Parameterizing the Recombination Visibility Function


Nathaniel Starkman (Astronomy and Astrophysics, University of Toronto)

The last scattering surface of the CMB is the peak of the recombination visiblity function. While the peak has been studied fruitfully and in depth by every CMB experiment since COBE, the full shape of the visibility function is very poorly constrained. The full visibility function encodes a great deal of information which cannot be probed by the peak alone. With upcoming experiments, we have the unprecedented opportunity to use the visibility function to provide constraints, the first for some, on cosmological theories. To this end, we explore parameterizations of the visibility function, extending work done on Gaussian parameterizations. We conduct MCMC analysis of these new parameters in conjunction with the standard suite of cosmological parameters to explore their correlations and better understand potential of the visibility function to serve as a model-independent test of ΛCDM and other cosmological theories.

Generation of CMB circular polarisation from mixing among polarisation components


Margherita Lembo (Physics and Earth Science, University of Ferrara)

In the standard scenario, CMB polarisation anisotropies are generated through Compton scattering, that does not produce circular polarization. Therefore, the polarisation field is completely described by the Q and U Stokes parameters, while the V parameter is taken to be zero. If, however, we consider non-standard effects, such as parity-violation, some degree of circular polarisation might be produced starting from pure linear polarisation.
I will describe a formalism that accounts for the mixing of the different polarisation components (Q, U and V) in the evolution of CMB anisotropies. The formalism correctly takes into account the different behaviour under rotation of the Stokes parameters and can be applied regardless of the physical mechanism underlying the mixing of the polarisation components.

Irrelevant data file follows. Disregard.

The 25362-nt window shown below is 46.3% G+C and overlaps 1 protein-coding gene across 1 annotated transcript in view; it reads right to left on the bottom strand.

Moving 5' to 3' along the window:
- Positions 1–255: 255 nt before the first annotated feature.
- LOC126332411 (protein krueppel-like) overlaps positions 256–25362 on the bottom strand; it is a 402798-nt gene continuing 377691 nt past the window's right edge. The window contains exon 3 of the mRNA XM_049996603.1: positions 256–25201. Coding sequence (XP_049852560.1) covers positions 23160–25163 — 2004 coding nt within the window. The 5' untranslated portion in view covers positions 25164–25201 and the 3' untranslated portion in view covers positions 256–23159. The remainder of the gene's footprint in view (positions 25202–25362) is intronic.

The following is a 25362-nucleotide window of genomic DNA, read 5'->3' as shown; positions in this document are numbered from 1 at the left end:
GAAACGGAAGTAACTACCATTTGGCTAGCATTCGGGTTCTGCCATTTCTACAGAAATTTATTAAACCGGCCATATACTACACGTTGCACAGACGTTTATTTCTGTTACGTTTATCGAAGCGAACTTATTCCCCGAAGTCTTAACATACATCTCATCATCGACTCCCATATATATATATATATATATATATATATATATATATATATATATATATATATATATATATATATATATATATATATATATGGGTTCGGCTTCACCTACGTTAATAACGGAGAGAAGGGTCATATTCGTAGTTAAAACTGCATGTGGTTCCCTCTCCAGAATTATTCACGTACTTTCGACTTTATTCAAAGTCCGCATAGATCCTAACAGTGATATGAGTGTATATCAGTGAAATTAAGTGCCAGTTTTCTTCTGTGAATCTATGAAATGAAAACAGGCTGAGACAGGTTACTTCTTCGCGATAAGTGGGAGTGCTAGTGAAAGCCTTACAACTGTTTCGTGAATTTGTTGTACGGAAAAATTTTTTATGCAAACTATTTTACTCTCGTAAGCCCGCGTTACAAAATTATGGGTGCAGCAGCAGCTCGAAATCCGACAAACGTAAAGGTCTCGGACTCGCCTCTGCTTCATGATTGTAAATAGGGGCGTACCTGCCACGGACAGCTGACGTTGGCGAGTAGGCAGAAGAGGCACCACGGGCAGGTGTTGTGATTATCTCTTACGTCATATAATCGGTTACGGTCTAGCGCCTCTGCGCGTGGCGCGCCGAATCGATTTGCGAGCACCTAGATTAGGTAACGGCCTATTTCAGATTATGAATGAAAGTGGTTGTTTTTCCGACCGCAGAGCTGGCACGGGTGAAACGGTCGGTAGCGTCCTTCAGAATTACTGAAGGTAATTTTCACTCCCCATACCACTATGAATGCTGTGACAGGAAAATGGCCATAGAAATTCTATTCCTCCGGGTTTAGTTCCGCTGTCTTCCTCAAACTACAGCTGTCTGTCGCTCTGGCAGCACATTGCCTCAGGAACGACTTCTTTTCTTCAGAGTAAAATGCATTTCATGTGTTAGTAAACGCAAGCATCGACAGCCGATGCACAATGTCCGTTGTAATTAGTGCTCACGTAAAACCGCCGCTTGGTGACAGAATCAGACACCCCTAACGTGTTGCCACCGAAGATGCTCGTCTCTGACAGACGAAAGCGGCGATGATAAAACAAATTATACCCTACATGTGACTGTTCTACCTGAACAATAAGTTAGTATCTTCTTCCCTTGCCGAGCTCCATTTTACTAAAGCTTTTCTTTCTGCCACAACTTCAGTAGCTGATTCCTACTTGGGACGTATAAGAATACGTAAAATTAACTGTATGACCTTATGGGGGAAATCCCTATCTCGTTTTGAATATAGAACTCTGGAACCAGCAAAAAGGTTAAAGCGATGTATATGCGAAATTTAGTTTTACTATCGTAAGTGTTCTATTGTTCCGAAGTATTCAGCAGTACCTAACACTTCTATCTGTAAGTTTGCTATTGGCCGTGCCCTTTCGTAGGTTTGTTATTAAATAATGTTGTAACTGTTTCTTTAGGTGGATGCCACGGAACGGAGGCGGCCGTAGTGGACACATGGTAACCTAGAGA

I will present a computational tool based upon this formalism that allows to compute the CMB power spectra in the presence of such a mixing acting from the time of recombination until the present. I will discuss some results obtained with this tool, also concerning available and future observations. In particular, this includes non-zero power spectra for circular polarisation, as well as (smaller) modifications in the usual E and B power spectra.

E8 - Thursday 16:10-17:50 (Emanuela Dimastrogiovanni)

The Advanced Atacama Cosmology Telescope: A Sunyaev-Zel’dovich Effect Survey over 15,000 square degrees


Matt Hilton (University of KwaZulu-Natal)

Since 2016, the Advanced Atacama Cosmology Telescope (AdvACT) has been conducting a high-resolution cosmic microwave background survey over more than 15,000 square degrees of the southern sky. In this talk, I will present an update on the AdvACT search for galaxy clusters, using the redshift independent Sunyaev-Zel’dovich effect. This allows us to construct an effectively mass-limited cluster sample, and chart the growth of massive structures over the past 10 billion years. To date, we have assembled a preliminary sample of more than 2600 SZ-selected, optically-confirmed clusters with redshift measurements, reaching to redshift 2. To put this into context, the AdvACT sample is larger than the total number of SZ-selected clusters published to date. I will also give an update on our efforts to improve our knowledge of cluster mass calibration – which is needed to unlock the full statistical power of this cluster sample to constrain cosmological parameters.